Michael Curtiz: A Life in Film (2017) Alan K. Rode
University Press of Kentucky
Hardcover, 681 pages
(includes photos, filmography, notes, bibliography, and an index)
If you’re a fan of classic movies, you’ve probably seen at least one film directed by Michael Curtiz. That film is usually Casablanca (1942), but you’ve likely seen others without realizing it. Perhaps The Adventures of Robin Hood (1938), Dodge City (1940), The Sea Hawk (1940), Yankee Doodle Dandy (1942), Mildred Pierce (1945), Young Man with a Horn (1950), White Christmas (1954), and many others. These films only scratch the surface. Even if we limit ourselves to these eight films, they’re all very different from each other. You’ve got romance, adventure, swashbucklers, biopics, musicals, a western, drama, melodrama, film noir… Curtiz directed so many films and so many different types of films that you couldn’t stick a label on him. He was a cinematic chameleon. You could watch a Curtiz film and not even realize you’d watched a Curtiz film (if you even knew who he was). But the people who worked with him sure knew who he was, and they never forgot it.
Alan K. Rode takes the reader through a colorful journey of Curtiz’s early days in his native Budapest, where he was drawn to the Hungarian film industry. Soon, Curtiz began making his own films, eventually leaving Hungary to pursue projects in Austria, a place where American films (and interests) were growing in popularity. People began to notice Curtiz’s work, including Jack Warner of Warner Bros., who proclaimed, “We’ve got to get this man to Hollywood!”
Which he did, but not without difficulty. Although Curtiz had made nearly 70 films in Europe, Hollywood was an entirely different experience for him. He couldn’t speak the language, he didn’t understand the U.S. justice system (with which he would have run-ins), and he certainly couldn’t have anticipated the forces of nature that were Jack Warner and producer Hal Wallis, two men who helped Curtiz rise to greatness, but nearly drove him to madness in the process.
The cast and crew on any Curtiz picture soon learned that after the charm of his butchered English wore off, his temper and tyrannical nature could be devastating. Also devastating was Curtiz’s lack of concern for safety on some of his productions. A spectacular accident during the filming of the flood in Noah’s Ark (1928) injured several members of the cast and crew, and to this day it’s not clear whether or not someone died as a result. (Records of injury and accident on Hollywood sets at the time were sketchy at best.)
Despite his often brutish behavior, some actors (John Garfield, Claude Rains) got along quite well with Curtiz while others (Errol Flynn, Olivia de Havilland, and a long list of others) despised him. Curtiz wasn’t exactly a man to be admired at home, either. The book details the casual, almost dismissive manner in which Curtiz treated those closest to him, including his wife Bess Meredith, a woman greatly responsible for much of the director’s success. Yet Michael Curtiz: A Life in Film is primarily that: the man we see making the films. Regardless of his temper and shenanigans, film is what drove Curtiz; he couldn’t live without making them. This is his - and their - story.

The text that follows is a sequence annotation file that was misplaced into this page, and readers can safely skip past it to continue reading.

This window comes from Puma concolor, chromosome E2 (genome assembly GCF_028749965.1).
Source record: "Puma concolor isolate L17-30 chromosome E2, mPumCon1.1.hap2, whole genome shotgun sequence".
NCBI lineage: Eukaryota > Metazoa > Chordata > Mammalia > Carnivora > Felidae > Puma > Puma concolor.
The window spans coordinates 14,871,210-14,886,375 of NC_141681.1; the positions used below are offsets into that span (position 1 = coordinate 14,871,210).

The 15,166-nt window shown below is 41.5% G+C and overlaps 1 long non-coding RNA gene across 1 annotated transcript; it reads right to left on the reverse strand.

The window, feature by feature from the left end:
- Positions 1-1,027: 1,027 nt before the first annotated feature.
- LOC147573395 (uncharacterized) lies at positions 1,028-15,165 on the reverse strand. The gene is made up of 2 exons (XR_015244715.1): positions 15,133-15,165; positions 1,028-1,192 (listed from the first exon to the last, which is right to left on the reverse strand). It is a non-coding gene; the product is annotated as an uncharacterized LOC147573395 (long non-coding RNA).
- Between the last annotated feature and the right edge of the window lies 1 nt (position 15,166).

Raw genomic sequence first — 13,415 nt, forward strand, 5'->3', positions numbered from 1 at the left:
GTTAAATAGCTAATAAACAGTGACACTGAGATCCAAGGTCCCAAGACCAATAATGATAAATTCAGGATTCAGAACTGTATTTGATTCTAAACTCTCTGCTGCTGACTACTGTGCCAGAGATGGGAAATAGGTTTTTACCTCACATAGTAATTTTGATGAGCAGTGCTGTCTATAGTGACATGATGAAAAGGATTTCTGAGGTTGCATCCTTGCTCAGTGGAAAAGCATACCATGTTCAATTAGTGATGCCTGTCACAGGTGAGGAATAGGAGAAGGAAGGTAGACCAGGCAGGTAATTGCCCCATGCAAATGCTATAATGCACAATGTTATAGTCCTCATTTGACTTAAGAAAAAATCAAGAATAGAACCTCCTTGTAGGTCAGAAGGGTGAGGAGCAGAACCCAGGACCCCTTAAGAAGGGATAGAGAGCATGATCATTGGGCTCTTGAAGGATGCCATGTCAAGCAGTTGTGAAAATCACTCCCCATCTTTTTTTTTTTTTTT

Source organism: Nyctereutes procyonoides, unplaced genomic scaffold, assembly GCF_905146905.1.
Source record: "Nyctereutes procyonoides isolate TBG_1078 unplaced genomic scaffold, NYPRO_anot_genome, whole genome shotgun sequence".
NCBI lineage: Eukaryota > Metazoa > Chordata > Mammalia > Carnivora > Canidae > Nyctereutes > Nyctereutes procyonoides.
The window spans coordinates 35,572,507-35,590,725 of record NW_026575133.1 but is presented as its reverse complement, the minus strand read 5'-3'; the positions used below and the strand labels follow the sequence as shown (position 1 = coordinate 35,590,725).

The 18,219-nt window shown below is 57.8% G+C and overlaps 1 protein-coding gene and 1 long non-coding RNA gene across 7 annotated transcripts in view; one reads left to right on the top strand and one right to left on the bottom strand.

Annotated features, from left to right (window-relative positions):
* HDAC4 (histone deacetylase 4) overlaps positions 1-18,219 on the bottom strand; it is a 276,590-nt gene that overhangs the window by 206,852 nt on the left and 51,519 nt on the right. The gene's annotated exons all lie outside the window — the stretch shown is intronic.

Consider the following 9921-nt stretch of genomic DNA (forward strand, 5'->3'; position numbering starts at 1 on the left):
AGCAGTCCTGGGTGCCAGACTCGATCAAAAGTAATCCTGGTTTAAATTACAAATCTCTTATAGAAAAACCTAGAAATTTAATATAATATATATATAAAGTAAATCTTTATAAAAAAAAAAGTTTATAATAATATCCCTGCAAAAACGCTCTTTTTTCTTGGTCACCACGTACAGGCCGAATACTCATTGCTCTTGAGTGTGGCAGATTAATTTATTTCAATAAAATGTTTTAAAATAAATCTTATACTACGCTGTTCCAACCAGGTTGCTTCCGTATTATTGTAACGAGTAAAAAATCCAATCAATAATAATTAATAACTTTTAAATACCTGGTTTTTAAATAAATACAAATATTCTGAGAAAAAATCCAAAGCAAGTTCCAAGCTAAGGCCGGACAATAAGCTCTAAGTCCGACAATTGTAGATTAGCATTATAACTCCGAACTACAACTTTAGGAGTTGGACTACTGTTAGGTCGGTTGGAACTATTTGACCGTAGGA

Many (including one gentleman I briefly engaged with online) have dismissed Curtiz as a “minor” director, a director who only made “popular movies and not art,” a man not-to-be-named in the pantheon of auteurs. I don’t really care about the auteur theory; I care about good films and Michael Curtiz made some damn good films. I would challenge anyone to name another director from the same era who made as many good films for this long in so many different genres. Warts and all, Michael Curtiz deserves his due as a great director and Rode’s book proves it.
Rode manages a tremendous balance between the creation of each film, stories of its cast and crew, the steps Curtiz took to make good (and sometimes great) films, the obstacles he faced (often put in place by Warner and Wallis), and their evaluation. Rode’s writing style is unobtrusive and conversational, like talking to the author himself (which I’ve had the pleasure to do). The research and scholarship is exceptional, including a filmography which is nothing short of staggering. (I only wish that all of Curtiz’s early films were available to watch.) Whether you want to skip around reading about your favorite Curtiz movies or read the book from cover to cover, Michael Curtiz: A Life in Film is a book no fan of movies should be without.